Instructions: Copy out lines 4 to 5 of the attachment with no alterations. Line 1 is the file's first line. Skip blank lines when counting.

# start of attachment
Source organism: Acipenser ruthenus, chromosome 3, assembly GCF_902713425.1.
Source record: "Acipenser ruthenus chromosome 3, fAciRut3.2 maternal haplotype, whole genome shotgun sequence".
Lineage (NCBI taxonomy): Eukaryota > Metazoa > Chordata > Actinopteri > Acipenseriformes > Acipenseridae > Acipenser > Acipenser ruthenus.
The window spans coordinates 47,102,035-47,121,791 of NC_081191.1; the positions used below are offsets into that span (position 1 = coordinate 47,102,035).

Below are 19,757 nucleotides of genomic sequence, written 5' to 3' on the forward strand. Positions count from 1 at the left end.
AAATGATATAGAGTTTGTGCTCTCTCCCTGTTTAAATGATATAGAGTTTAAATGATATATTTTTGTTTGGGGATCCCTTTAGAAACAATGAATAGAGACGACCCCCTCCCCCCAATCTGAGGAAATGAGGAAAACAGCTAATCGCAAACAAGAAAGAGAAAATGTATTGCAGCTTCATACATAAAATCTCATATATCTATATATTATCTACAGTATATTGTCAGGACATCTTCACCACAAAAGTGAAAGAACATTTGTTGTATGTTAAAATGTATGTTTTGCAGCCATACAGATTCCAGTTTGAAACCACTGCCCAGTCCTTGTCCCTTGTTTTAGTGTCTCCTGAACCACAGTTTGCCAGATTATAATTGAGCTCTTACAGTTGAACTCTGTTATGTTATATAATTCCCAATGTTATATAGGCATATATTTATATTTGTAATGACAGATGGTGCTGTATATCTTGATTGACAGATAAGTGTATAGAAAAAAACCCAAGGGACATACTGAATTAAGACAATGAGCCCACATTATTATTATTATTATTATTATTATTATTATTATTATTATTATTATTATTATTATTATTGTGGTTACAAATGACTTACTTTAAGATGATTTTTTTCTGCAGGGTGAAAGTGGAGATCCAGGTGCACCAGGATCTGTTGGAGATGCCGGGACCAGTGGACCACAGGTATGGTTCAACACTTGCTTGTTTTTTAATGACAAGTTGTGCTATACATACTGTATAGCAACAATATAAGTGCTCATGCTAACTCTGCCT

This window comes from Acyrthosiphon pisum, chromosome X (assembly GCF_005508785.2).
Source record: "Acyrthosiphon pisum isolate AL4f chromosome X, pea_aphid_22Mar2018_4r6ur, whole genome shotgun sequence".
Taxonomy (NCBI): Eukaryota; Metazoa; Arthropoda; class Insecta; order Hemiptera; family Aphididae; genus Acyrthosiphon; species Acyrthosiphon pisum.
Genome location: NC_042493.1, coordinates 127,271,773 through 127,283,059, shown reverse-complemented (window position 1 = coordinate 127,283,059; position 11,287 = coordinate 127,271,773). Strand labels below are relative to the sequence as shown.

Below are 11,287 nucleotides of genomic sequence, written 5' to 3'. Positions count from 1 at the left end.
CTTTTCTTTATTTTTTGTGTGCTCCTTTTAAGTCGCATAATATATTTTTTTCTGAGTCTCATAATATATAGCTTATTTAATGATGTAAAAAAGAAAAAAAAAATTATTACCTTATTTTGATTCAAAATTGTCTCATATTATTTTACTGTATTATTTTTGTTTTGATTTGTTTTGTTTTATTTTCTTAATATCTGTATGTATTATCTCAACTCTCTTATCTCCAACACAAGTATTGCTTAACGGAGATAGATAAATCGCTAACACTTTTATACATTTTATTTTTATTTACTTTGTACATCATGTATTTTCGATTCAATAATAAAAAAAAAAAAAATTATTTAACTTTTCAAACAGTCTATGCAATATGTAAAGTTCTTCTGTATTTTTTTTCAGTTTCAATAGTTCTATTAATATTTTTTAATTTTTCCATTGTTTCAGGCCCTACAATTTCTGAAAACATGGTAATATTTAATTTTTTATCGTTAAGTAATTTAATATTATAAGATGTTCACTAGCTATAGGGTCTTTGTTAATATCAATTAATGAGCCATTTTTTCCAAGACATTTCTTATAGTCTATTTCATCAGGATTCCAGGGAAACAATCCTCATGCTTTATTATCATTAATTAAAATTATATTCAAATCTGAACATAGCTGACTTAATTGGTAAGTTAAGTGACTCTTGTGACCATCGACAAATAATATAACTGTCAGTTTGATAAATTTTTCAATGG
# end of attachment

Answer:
The window spans coordinates 47,102,035-47,121,791 of NC_081191.1; the positions used below are offsets into that span (position 1 = coordinate 47,102,035).

Below are 19,757 nucleotides of genomic sequence, written 5' to 3' on the forward strand. Positions count from 1 at the left end.